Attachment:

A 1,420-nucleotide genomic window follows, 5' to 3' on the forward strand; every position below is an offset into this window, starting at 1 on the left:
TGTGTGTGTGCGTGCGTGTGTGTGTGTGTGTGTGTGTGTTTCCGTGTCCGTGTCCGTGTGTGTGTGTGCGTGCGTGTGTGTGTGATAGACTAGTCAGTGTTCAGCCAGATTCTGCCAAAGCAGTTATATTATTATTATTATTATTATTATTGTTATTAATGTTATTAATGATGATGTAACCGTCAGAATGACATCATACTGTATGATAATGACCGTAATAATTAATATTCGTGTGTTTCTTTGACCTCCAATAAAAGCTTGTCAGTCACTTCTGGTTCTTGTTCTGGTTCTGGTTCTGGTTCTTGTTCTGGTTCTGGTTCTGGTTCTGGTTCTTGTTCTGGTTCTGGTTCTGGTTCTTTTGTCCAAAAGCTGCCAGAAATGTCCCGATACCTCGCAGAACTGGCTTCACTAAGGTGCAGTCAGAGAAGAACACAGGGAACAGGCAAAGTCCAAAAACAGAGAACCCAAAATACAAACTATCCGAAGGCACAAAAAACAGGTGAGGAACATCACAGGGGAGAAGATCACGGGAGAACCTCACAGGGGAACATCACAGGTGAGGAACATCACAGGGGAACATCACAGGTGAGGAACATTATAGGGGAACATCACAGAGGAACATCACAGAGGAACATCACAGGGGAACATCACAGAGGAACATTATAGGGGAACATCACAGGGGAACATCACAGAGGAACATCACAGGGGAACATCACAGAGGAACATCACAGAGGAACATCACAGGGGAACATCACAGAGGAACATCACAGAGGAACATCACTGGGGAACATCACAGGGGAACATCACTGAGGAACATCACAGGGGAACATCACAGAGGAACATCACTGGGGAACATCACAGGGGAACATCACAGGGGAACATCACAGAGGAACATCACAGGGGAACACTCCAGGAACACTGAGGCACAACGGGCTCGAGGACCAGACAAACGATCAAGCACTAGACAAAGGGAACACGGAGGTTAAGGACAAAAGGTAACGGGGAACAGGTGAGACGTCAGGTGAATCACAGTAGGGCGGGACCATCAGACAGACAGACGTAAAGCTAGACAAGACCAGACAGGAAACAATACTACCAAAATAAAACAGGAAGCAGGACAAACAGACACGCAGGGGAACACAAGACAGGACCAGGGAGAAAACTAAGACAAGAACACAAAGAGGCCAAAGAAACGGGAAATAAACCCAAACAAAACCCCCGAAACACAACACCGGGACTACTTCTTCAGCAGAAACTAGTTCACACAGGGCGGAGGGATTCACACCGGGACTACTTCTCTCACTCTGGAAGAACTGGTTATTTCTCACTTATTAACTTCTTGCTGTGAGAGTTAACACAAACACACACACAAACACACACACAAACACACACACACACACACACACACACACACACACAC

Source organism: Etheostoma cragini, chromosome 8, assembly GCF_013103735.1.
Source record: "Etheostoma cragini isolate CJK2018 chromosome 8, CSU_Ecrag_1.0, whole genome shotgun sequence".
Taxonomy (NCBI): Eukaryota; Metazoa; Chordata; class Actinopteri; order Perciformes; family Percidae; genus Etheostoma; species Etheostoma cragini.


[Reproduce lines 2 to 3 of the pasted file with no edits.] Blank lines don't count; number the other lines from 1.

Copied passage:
TGTGTGTGTGCGTGCGTGTGTGTGTGTGTGTGTGTGTGTTTCCGTGTCCGTGTCCGTGTGTGTGTGTGCGTGCGTGTGTGTGTGATAGACTAGTCAGTGTTCAGCCAGATTCTGCCAAAGCAGTTATATTATTATTATTATTATTATTATTGTTATTAATGTTATTAATGATGATGTAACCGTCAGAATGACATCATACTGTATGATAATGACCGTAATAATTAATATTCGTGTGTTTCTTTGACCTCCAATAAAAGCTTGTCAGTCACTTCTGGTTCTTGTTCTGGTTCTGGTTCTGGTTCTTGTTCTGGTTCTGGTTCTGGTTCTGGTTCTTGTTCTGGTTCTGGTTCTGGTTCTTTTGTCCAAAAGCTGCCAGAAATGTCCCGATACCTCGCAGAACTGGCTTCACTAAGGTGCAGTCAGAGAAGAACACAGGGAACAGGCAAAGTCCAAAAACAGAGAACCCAAAATACAAACTATCCGAAGGCACAAAAAACAGGTGAGGAACATCACAGGGGAGAAGATCACGGGAGAACCTCACAGGGGAACATCACAGGTGAGGAACATCACAGGGGAACATCACAGGTGAGGAACATTATAGGGGAACATCACAGAGGAACATCACAGAGGAACATCACAGGGGAACATCACAGAGGAACATTATAGGGGAACATCACAGGGGAACATCACAGAGGAACATCACAGGGGAACATCACAGAGGAACATCACAGAGGAACATCACAGGGGAACATCACAGAGGAACATCACAGAGGAACATCACTGGGGAACATCACAGGGGAACATCACTGAGGAACATCACAGGGGAACATCACAGAGGAACATCACTGGGGAACATCACAGGGGAACATCACAGGGGAACATCACAGAGGAACATCACAGGGGAACACTCCAGGAACACTGAGGCACAACGGGCTCGAGGACCAGACAAACGATCAAGCACTAGACAAAGGGAACACGGAGGTTAAGGACAAAAGGTAACGGGGAACAGGTGAGACGTCAGGTGAATCACAGTAGGGCGGGACCATCAGACAGACAGACGTAAAGCTAGACAAGACCAGACAGGAAACAATACTACCAAAATAAAACAGGAAGCAGGACAAACAGACACGCAGGGGAACACAAGACAGGACCAGGGAGAAAACTAAGACAAGAACACAAAGAGGCCAAAGAAACGGGAAATAAACCCAAACAAAACCCCCGAAACACAACACCGGGACTACTTCTTCAGCAGAAACTAGTTCACACAGGGCGGAGGGATTCACACCGGGACTACTTCTCTCACTCTGGAAGAACTGGTTATTTCTCACTTATTAACTTCTTGCTGTGAGAGTTAACACAAACACACACACAAACACACACACAAACACACACACACACACACACACACACACACACACAC

Source organism: Etheostoma cragini, chromosome 8, assembly GCF_013103735.1.